How to Modify Tables in Word 2013
Most of the time, you’ll find that your Word 2013 table requires some adjustments, some formatting, or tines and tweaks to get things just right. That’s all possible, using the Table Tools tabs after the table has been created.
How to manipulate a table with the mouse
Here are some tips:
Positioning the mouse on a vertical line in the table’s grid changes the mouse pointer to the thing shown in the margin. You can adjust the line left or right and resize the surrounding cells.
You can also adjust cell width by using the Ruler, by pointing the mouse at the Move Table Column button that appears above each table cell gridline.
Pointing the mouse at a horizontal line changes the mouse pointer to the one shown in the margin. At that time, you can use the mouse to adjust the line up or down and change the row height of surrounding cells.
Insert a new row by pointing the mouse outside the table’s left edge and clicking on the + button, as shown in the margin. The row is inserted below the location where you click the button.
Just as you can insert a new row, you can insert a new column by pointing the mouse at the table’s top edge. Click the + button, shown in the margin, to add a row.
How to adjust the table
It’s the Table Tools Layout tab that harbors many of the command buttons and items that let you manipulate and adjust a table.
Insert columns or rows
You can expand a table by adding rows or columns, and the rows or columns can be added inside the table or appended to any of the table’s four sides. Four commands in the Rows & Columns group make this task possible: Insert Above, Insert Below, Insert Left, and Insert Right. The row or column that’s added is relative to where the insertion pointer is within the table.
Delete cells, columns, or rows
The key to deleting all or part of a table is to first position the insertion pointer in the part of the table you want to remove. Then choose the table element to remove from the Delete button’s menu; the Delete button is found in the Rows & Columns group.
When you choose the Delete Cells command, you see a dialog box asking what to do with the other cells in the row or column: Move them up or to the left.
Adjust row and column size
Gizmos in the Cell Size group let you fine-tune the table’s row height or column width. Adjustments that are made affect the row or column containing the insertion pointer.
Text within a cell can be aligned just like a paragraph: left, center, or right. Additionally, the text can be aligned vertically: top, middle, or bottom. Combine these options and you have an explanation for the nine orientation buttons in the Alignment group.
The Text Direction button in the Alignment group changes the way text reads in a cell or group of selected cells. Normally, text is oriented from left to right. By clicking the Text Direction button once, you change the text direction to top-to-bottom. Click the button again, and the direction is changed to bottom-to-top. Clicking a third time restores the text to its normal direction.
You can combine two or more cells in a table by simply erasing the line that separates them. To do so, click the Eraser command button found in the Draw group on the Layout tab. Use that tool to erase lines in the table: Click a line and it’s gone.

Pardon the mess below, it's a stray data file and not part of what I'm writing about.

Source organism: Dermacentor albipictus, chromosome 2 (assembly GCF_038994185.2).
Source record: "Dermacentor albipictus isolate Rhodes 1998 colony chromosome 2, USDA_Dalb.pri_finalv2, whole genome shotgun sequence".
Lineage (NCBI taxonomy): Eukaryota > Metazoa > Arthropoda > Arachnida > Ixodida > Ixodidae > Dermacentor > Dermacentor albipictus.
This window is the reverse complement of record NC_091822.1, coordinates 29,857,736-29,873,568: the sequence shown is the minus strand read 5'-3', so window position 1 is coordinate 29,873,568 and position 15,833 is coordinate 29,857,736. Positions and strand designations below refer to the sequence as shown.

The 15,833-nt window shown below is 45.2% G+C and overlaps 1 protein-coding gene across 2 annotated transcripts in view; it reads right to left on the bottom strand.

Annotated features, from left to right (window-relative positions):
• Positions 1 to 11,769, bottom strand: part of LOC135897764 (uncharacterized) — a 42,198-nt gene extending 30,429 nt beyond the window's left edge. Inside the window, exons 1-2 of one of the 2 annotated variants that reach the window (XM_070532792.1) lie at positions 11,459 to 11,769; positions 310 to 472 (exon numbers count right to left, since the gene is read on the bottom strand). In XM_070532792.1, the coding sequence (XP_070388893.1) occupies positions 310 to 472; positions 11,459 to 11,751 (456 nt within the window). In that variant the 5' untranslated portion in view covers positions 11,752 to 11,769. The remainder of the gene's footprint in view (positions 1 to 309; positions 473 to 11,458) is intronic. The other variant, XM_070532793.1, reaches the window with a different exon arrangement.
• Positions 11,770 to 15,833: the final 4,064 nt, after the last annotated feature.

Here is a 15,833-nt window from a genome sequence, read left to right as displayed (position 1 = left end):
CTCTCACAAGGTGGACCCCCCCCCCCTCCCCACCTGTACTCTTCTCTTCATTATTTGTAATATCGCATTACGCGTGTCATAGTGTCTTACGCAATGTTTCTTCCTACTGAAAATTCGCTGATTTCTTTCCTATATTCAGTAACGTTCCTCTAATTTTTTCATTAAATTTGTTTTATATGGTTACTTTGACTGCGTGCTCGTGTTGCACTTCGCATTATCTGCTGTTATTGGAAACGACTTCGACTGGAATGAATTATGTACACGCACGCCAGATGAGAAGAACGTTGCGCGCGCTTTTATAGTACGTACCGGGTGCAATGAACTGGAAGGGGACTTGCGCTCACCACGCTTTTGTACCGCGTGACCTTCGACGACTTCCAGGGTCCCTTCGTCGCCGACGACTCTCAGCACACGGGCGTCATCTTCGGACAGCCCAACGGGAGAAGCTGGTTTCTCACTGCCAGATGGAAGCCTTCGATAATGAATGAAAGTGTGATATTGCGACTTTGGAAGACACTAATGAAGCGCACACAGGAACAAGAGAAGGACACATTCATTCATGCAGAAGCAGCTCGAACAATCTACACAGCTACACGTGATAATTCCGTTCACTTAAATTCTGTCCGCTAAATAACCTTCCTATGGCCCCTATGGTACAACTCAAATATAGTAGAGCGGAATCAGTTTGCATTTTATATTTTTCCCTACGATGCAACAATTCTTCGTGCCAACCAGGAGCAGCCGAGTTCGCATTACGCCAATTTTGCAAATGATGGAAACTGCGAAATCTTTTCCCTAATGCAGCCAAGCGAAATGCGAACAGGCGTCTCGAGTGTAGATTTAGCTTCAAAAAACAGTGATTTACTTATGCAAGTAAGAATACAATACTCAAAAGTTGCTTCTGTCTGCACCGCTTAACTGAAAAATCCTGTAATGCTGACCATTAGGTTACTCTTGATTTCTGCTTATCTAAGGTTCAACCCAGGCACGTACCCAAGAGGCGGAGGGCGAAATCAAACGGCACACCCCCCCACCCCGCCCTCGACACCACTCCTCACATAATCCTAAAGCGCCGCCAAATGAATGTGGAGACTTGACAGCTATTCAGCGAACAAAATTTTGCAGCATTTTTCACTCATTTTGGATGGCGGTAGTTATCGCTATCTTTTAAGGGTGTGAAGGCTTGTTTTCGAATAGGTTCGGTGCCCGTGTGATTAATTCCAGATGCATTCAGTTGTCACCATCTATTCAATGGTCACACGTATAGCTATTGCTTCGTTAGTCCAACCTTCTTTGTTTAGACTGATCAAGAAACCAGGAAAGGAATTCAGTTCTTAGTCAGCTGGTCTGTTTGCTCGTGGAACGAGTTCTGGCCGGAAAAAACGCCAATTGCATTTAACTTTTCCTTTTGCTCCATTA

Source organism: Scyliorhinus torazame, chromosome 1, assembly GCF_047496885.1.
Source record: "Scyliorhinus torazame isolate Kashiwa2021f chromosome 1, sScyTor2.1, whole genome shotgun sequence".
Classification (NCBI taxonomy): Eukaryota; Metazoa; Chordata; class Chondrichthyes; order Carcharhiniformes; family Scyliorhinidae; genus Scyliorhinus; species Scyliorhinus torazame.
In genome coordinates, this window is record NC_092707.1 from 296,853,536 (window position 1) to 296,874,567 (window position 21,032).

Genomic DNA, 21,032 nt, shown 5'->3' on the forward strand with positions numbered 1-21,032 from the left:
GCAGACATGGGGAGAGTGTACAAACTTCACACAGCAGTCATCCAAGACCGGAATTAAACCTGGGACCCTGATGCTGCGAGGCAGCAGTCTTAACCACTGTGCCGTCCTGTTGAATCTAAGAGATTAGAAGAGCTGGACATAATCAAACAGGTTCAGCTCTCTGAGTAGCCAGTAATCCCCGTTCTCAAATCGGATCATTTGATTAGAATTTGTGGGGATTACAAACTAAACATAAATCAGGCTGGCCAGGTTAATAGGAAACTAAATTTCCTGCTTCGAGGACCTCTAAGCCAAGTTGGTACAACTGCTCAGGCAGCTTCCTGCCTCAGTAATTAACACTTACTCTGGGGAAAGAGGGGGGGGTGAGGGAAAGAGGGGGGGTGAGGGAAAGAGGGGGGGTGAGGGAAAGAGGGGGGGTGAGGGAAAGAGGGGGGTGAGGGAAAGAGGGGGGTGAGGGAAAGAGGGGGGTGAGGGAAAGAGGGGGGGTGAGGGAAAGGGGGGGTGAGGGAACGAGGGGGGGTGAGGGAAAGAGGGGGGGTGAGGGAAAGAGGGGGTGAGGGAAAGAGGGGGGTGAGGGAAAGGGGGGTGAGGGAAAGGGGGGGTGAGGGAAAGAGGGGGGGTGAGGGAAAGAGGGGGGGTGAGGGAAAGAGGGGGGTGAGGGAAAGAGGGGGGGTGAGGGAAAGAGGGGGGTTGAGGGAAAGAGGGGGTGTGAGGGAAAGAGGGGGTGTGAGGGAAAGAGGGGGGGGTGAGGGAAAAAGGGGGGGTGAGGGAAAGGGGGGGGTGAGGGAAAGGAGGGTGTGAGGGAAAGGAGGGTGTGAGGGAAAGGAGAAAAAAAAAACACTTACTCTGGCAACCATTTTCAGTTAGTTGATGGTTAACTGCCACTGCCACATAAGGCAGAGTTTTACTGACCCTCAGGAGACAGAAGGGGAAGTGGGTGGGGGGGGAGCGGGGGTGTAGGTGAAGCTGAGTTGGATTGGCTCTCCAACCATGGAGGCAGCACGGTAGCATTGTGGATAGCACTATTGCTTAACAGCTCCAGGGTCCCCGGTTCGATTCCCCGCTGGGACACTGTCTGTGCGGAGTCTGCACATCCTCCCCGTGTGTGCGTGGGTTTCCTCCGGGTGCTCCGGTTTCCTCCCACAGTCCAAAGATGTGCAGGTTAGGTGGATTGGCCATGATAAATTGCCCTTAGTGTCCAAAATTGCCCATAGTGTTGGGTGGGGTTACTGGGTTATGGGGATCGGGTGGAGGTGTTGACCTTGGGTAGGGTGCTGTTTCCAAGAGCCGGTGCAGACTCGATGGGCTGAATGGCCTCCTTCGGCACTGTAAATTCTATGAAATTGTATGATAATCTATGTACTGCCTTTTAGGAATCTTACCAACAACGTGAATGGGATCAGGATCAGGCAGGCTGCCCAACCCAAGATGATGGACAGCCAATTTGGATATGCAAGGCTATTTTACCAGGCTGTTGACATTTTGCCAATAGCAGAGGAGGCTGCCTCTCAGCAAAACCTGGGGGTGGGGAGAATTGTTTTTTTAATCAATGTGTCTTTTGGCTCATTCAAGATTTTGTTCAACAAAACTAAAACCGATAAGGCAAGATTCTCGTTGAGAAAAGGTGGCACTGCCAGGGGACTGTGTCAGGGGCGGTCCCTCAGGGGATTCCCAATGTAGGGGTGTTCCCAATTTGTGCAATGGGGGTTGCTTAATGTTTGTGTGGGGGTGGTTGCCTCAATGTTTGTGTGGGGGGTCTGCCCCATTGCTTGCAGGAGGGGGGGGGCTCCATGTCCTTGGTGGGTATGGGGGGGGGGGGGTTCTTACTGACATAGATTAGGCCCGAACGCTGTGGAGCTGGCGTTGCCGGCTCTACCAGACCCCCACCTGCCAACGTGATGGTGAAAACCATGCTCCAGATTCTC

Click the Eraser button again when you’re done merging.
To turn one cell into two, you simply draw a line, horizontally or vertically, through the cell. Do so by clicking the Draw Table command button in the Draw group. The mouse pointer changes to the pencil pointer, which you can use to draw new lines in the table.
Click the Draw Table button again to turn off this feature.
You can also split cells by selecting a single cell, and then choose the Split Cells command from the merge group. Use the Split Cells dialog box to determine how to best mince up the cell.
How to design a table
The Table Tools Design tab is used to help you quickly format your table. The tab shows up whenever the insertion pointer lies somewhere in a table’s realm.
Quickly apply styles
The Table Styles group can quickly apply formatting to any table. Choose a style or click the menu button to see a smattering of styles. It’s easy work.
Set table line styles
The lines you see in a table’s grid are the same borders you can apply to text with the Border command button. The Borders group features lots of commands and options for creating borders in your table. For example, you can choose a line style and thickness and then use the Border Painter button to apply that style to any line you click on inside the table.
Remove a table’s lines
Occasionally, you may want a table without any lines. For example, you can use a 1-column, 2-row table to insert a picture and its caption into my text. To remove the table’s grid in that situation and others, select the table and choose No Border from the Borders menu.
Having no lines in a table makes working with the table more difficult. The solution is to show the table gridlines, which aren’t printed. To do that, select the table and choose the View Gridlines command from the Borders menu.
How to delete a table
To utterly remove the table from your document, click the mouse inside the table and then choose Delete→Table from the Rows & Columns group on the Layout tab.